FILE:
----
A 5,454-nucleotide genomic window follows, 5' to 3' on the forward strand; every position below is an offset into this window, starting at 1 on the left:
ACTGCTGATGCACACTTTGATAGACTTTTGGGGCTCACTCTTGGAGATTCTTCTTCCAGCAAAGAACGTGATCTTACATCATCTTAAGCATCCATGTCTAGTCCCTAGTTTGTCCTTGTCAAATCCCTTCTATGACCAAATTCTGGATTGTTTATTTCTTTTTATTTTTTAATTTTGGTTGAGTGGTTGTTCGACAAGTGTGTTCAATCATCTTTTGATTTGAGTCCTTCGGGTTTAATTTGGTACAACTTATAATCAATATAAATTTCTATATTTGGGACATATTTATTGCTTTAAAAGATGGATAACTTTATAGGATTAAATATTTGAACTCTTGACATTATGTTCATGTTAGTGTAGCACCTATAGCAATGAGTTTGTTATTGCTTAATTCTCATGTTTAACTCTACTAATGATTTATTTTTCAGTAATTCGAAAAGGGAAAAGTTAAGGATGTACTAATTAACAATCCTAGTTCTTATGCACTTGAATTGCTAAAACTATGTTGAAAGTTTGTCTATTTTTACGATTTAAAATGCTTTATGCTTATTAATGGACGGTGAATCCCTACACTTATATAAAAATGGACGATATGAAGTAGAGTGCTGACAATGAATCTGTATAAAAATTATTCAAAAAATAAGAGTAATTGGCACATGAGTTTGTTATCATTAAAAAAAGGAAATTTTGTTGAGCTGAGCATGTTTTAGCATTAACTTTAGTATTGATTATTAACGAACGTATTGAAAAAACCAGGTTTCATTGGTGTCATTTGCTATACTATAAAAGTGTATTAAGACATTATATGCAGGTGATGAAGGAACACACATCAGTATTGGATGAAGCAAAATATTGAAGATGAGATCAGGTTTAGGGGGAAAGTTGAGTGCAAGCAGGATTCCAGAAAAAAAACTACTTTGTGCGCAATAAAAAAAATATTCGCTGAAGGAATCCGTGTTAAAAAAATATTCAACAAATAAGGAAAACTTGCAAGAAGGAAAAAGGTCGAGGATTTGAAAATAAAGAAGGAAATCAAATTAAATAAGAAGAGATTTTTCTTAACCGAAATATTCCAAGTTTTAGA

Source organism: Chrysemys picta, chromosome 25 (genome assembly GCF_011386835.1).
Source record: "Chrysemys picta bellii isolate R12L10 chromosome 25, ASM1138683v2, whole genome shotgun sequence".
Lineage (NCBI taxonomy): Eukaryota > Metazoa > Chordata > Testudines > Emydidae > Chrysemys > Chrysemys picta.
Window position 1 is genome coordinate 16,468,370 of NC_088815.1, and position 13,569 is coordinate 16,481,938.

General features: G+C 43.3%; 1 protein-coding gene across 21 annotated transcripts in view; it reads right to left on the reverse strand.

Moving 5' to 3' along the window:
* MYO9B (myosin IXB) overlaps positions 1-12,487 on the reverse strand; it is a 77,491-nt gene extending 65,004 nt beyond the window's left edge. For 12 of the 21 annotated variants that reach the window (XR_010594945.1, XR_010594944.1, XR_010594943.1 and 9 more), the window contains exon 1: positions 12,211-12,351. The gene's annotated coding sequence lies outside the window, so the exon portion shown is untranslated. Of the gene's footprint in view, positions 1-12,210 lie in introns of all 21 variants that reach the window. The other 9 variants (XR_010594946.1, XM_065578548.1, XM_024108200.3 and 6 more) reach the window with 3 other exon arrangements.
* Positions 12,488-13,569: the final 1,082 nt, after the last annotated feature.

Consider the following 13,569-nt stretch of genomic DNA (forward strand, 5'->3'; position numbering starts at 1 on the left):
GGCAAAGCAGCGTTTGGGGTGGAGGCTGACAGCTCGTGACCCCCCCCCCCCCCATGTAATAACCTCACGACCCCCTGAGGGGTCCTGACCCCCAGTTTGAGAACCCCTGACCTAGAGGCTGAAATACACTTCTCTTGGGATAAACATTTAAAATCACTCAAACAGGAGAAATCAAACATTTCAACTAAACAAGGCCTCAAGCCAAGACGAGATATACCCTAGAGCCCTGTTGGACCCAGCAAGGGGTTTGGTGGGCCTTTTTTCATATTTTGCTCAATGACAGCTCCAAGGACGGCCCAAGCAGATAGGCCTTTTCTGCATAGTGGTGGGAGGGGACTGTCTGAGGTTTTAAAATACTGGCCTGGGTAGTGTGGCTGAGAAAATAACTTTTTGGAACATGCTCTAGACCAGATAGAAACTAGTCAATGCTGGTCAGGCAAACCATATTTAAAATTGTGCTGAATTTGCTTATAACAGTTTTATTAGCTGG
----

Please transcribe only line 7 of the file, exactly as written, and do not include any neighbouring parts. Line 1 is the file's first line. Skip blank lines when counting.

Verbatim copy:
General features: G+C 43.3%; 1 protein-coding gene across 21 annotated transcripts in view; it reads right to left on the reverse strand.